From The Mountains To The Prairies

By Derf Soller, agronomist, Northwest Region
May 18, 2011

(L) Some mountain golf courses are still largely covered with snow.  Note the putting green cleared off at the top of the photo taken May 6th.  (R) Plains courses that struggled with winter desiccation found slow recovery this spring, as seen here in mid April. 


“O beautiful for spacious skies,
For amber waves of grain,
For purple mountain majesties
Above the fruited plain! “

This first stanza of the song, America the Beautiful, came into my head on recent travels across our vast Northwest region.  The skies were definitely spacious, but the mountains were more white than purple, and the plains seemed a little bit more windswept than fruited!

Although many golf course areas are in full growth, we seem to be lagging behind in the Central Rocky Mountain Region.  Record snow in Colorado (500+ inches at Breckenridge Ski Area) and Utah mountains ( >800 inches at Snowbird) have kept upper elevation courses covered with lots of snow , and those that have melted off are certainly behind in their turf growth activity.  The plains areas don’t have the lingering snow, but they have had mostly cool temperatures and spring winds that have kept soil temperature below optimum for good turf growth. 

Areas of winter damage, whether from excessive snow and ice in the mountains, desiccation from a long winter, and lack of moisture and high winds, need proper temperatures to jump-start and encourage good turf recovery.

The delay of recovery has hindered the ability of some courses from starting annual spring cultural activities.  This is actually ok, as actively growing turf will recover more rapidly than turf that is still dormant.  But at recent TAS (Turf Advisory Service) visits, discussions with superintendents and course officials seem to be starting down the wrong path! 

Some decisions being made don’t seem to be taking into account the long-term care of the courses.  With calendar dates set, courses are reluctant to do what they know is needed:  aeration of putting greens!  They believe they can’t afford to do what’s best because of golfer backlash.  Canceling proven cultural programs could be a disaster when the heat of the summer and the golf carts are running. Budgets, revenue expectations, and other issues are obviously essential components to the business of golf.  But it’s helpful to keep the big picture in mind when having discussions about scheduling course care.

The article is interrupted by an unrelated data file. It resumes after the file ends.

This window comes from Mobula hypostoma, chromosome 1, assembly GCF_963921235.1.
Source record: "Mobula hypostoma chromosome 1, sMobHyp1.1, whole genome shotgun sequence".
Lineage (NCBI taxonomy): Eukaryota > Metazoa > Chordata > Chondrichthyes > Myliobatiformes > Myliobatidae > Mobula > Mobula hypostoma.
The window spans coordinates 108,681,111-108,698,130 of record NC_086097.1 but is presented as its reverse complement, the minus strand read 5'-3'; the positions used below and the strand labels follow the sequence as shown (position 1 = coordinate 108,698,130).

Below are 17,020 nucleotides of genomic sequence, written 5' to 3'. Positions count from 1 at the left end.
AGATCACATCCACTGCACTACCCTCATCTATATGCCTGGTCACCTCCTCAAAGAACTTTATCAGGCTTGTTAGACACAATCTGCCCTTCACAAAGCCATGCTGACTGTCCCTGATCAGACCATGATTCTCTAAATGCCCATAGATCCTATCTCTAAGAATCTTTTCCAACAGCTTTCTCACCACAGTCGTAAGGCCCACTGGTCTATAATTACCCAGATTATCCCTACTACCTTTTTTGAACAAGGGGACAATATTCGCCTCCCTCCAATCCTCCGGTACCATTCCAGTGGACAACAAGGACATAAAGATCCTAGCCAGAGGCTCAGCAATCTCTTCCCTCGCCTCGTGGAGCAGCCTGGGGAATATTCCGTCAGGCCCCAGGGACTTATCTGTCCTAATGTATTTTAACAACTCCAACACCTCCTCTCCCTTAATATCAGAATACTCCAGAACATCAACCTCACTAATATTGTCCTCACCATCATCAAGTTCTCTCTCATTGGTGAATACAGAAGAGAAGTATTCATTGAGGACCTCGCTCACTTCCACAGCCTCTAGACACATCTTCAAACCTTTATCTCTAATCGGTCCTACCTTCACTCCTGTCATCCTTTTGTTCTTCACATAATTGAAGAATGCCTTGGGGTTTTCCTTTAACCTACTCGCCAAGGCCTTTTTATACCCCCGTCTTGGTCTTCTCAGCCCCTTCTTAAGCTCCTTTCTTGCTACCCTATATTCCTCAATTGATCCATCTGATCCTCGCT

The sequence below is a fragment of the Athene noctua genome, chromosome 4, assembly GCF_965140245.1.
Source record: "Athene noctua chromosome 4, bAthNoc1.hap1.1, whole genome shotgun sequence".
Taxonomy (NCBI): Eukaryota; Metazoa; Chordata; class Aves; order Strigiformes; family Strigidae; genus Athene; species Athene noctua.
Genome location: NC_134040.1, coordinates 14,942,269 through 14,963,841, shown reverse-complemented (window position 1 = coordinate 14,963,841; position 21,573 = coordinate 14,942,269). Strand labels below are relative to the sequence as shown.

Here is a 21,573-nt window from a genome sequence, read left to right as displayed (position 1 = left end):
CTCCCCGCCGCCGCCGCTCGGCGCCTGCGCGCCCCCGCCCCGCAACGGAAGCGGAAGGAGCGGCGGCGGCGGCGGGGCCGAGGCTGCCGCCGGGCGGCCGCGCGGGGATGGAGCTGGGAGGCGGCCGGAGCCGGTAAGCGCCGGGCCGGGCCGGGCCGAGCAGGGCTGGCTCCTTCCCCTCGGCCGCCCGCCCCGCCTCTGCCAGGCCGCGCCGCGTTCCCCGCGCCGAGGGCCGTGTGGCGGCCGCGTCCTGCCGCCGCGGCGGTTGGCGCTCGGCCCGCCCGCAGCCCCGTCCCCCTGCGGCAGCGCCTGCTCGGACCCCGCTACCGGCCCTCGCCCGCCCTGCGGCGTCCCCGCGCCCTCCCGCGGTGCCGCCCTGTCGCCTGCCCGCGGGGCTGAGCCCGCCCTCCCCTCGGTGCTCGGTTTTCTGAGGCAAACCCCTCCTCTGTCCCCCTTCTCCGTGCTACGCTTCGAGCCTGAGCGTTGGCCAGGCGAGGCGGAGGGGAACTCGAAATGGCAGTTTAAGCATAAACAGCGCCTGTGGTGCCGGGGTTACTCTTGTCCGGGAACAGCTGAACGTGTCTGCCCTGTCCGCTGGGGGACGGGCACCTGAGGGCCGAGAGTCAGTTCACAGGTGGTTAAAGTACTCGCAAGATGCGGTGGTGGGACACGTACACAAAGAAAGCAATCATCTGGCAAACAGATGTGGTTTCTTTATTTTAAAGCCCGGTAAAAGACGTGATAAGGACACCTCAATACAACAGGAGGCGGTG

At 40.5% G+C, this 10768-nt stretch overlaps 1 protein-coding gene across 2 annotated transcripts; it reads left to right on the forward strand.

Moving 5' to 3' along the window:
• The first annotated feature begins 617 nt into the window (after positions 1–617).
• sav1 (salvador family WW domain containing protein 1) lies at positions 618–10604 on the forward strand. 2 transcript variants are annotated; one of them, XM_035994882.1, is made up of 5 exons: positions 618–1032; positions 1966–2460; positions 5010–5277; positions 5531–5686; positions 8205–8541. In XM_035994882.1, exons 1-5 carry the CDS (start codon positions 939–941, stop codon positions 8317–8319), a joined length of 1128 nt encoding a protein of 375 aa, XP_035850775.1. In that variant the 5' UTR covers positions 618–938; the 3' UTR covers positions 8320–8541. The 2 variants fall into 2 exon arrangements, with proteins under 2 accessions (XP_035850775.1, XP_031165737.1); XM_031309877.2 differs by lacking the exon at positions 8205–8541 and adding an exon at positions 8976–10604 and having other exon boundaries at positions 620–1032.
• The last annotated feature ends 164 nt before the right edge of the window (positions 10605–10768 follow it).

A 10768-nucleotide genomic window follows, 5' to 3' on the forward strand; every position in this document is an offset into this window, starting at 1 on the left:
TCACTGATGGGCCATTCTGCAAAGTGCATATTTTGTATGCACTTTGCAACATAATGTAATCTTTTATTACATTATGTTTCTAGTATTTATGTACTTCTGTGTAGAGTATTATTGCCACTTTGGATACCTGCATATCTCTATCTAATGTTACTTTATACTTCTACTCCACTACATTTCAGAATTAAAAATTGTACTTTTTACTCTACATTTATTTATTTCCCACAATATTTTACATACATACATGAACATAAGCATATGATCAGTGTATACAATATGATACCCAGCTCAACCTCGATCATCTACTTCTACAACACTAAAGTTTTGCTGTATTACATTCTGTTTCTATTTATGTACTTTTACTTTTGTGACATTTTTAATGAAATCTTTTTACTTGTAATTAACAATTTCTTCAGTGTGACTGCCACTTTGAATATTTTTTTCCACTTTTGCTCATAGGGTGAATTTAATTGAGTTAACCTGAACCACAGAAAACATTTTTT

Private courses should just make room on the calendar and get it done.  Public courses, while competing for the same golfing public, should get together and jointly communicate to their patrons the need for proper cultural maintenance programs.  Maybe courses in an area could decide to conduct their green aeration on the same days!  Then they all would have similar conditions for a week to ten days.   This is an ongoing challenge we all face, and it’s not going away soon.   Preparing courses in the spring after a long winter will help ensure terrific playing conditions in the summer ahead.   And for you golfers out there, it would be great if you would support your favorite golf course and encourage them to aerate the greens to ultimately establish the best playing conditions possible! 

In the Northwest Region of the USGA Green Section, contact either Larry Gilhuly, director, ( or Derf Soller, agronomist ( to answer any of your turf related questions, or to schedule a TAS visit to your golf course.  Wendy Schwertfeger, administrative assistant, may also be reached for information at:  208.732.0280 or at

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